Proof of deductible donations.

12. Other information
Details of any other action or event that may influence your tax liability.

This article is a general information sheet and should not be used or relied on as professional advice. No liability can be accepted for any errors or omissions nor for any loss or damage arising from reliance upon any information herein. Always contact your financial adviser for specific and detailed advice.

How does the new Employment Tax Incentive (ETI) work?

AaWhat is ETI?

ETI is a tax concession made to encourage employers to hire young people with no work experience. The employer may claim the ETI from the South African Revenue Service (SARS) by reducing the amount to be paid over in terms of PAYE by the total ETI calculated  on the basis of qualifying employees. This tax concession came into effect on 1 January 2014.

Who qualifies for ETI?

Employers who are registered for PAYE purposes and whose tax affairs are in order, are permitted to claim ETI. If an employer’s tax affairs are not in order ETI may still be claimed, subject to certain restrictions, as soon as the tax requirements are complied with.

Who does not qualify for ETI?

  • Employers who have been disqualified by the Minister of Finance due to their replacing existing workers or who do not comply with the regulations prescribed by the Minister.
  • Instances where the employee’s monthly remuneration :
    1. is less than the regulated remuneration, or R2 000 where remuneration is not regulated;
    2. would be less than R2 000 if the employee worked for only a portion of the month.

When may ETI be claimed?

Employers may claim ETI if they have workers in their employ who comply with the following requirements:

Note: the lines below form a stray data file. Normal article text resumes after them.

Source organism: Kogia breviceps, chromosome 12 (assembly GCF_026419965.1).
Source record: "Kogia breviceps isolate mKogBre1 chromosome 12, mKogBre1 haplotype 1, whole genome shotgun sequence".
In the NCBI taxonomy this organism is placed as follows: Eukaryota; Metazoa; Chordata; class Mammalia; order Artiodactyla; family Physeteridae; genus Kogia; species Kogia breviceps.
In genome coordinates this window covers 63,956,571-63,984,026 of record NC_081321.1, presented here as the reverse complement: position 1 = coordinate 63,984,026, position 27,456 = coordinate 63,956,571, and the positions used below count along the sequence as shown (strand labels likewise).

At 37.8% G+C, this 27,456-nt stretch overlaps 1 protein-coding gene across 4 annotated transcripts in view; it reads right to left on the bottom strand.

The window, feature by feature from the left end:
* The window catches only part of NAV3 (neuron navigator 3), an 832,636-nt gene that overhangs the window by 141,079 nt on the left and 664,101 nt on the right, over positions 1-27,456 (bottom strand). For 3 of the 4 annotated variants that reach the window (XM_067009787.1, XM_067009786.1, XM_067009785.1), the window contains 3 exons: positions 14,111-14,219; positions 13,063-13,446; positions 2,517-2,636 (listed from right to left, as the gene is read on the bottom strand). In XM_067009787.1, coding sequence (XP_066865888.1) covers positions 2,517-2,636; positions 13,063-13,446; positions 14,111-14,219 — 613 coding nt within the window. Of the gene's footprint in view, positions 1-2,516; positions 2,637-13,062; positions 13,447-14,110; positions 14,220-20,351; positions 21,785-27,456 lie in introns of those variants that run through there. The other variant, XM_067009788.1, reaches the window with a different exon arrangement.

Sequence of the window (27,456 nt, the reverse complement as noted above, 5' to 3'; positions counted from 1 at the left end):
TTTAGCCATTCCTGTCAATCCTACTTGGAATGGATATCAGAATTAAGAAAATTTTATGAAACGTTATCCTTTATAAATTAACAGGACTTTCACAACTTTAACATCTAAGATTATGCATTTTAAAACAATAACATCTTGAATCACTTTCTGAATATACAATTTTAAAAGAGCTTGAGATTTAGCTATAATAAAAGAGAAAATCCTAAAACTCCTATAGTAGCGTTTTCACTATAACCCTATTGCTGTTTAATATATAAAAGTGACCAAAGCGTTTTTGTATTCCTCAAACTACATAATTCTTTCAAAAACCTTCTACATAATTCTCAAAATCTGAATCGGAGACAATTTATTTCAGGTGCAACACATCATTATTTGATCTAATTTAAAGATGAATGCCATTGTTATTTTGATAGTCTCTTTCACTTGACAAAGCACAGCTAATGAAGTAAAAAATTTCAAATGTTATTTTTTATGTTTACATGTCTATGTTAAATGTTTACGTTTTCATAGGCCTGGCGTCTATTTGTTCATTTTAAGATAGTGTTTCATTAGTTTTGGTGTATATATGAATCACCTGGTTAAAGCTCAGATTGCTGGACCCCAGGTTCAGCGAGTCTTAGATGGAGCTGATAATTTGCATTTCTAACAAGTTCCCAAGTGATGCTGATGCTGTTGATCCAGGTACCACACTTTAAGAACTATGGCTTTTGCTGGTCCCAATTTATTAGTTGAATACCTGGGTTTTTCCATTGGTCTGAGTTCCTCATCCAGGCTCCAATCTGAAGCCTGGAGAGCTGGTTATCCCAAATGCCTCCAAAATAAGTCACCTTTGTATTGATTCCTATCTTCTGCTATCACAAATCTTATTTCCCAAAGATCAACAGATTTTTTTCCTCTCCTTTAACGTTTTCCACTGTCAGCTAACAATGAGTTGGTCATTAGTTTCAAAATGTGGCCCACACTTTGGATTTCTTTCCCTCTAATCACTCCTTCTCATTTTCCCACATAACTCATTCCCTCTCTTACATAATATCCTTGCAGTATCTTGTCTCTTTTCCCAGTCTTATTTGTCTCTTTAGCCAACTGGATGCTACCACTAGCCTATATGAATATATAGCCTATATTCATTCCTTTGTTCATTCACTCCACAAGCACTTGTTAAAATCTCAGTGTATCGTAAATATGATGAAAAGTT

• They must be in possession of a South African identity document.
  • They must be between 18 and 29 years old. (This age limit is not applicable if the employer’s fixed business address falls within a special economic zone or if the employer operates in an industry designated by the Minister of Finance.)
  • They must not be domestic workers.
  • They may not be family of the employer or be in any way connected to the employer.
  • They must earn at least the minimum wage or, should there be no required minimum wage, R2 000 per month.
  • Their earnings must be less than R6 000 per month (fringe benefits included).

Note: ETI may be claimed for a maximum of 24 months per qualifying employee.

How is ETI claimed?

An employer can claim by reducing the PAYE payable monthly, by the total ETI as calculated for each qualifying employee. This can be done by completing the ETI field on the monthly EMP201.

There is no limit on the number of qualifying employees that may be hired.

Note: Employers must be able to produce the identity documents of the employees that ETI is claimed for, if requested to do so by SARS.